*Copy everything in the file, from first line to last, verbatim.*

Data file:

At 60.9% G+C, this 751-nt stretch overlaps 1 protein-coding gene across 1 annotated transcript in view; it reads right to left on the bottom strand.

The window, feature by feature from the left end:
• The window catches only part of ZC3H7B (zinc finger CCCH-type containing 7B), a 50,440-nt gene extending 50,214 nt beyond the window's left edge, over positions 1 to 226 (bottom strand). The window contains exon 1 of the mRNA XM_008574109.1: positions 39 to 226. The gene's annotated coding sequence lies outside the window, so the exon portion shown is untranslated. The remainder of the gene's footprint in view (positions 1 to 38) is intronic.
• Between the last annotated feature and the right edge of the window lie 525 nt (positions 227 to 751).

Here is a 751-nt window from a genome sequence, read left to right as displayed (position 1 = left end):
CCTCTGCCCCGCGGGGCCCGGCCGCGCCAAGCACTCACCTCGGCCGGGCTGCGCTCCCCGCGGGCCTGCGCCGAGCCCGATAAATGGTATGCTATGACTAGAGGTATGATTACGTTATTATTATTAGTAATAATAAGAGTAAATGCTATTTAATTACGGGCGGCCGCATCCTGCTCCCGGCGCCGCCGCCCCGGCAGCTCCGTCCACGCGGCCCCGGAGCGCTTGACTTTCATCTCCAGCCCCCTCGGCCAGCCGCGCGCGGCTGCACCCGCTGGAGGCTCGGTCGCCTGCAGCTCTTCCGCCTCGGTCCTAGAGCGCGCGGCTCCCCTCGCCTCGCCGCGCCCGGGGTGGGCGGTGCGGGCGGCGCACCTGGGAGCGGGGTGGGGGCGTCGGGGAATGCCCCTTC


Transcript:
At 60.9% G+C, this 751-nt stretch overlaps 1 protein-coding gene across 1 annotated transcript in view; it reads right to left on the bottom strand.

The window, feature by feature from the left end:
• The window catches only part of ZC3H7B (zinc finger CCCH-type containing 7B), a 50,440-nt gene extending 50,214 nt beyond the window's left edge, over positions 1 to 226 (bottom strand). The window contains exon 1 of the mRNA XM_008574109.1: positions 39 to 226. The gene's annotated coding sequence lies outside the window, so the exon portion shown is untranslated. The remainder of the gene's footprint in view (positions 1 to 38) is intronic.
• Between the last annotated feature and the right edge of the window lie 525 nt (positions 227 to 751).

Here is a 751-nt window from a genome sequence, read left to right as displayed (position 1 = left end):
CCTCTGCCCCGCGGGGCCCGGCCGCGCCAAGCACTCACCTCGGCCGGGCTGCGCTCCCCGCGGGCCTGCGCCGAGCCCGATAAATGGTATGCTATGACTAGAGGTATGATTACGTTATTATTATTAGTAATAATAAGAGTAAATGCTATTTAATTACGGGCGGCCGCATCCTGCTCCCGGCGCCGCCGCCCCGGCAGCTCCGTCCACGCGGCCCCGGAGCGCTTGACTTTCATCTCCAGCCCCCTCGGCCAGCCGCGCGCGGCTGCACCCGCTGGAGGCTCGGTCGCCTGCAGCTCTTCCGCCTCGGTCCTAGAGCGCGCGGCTCCCCTCGCCTCGCCGCGCCCGGGGTGGGCGGTGCGGGCGGCGCACCTGGGAGCGGGGTGGGGGCGTCGGGGAATGCCCCTTC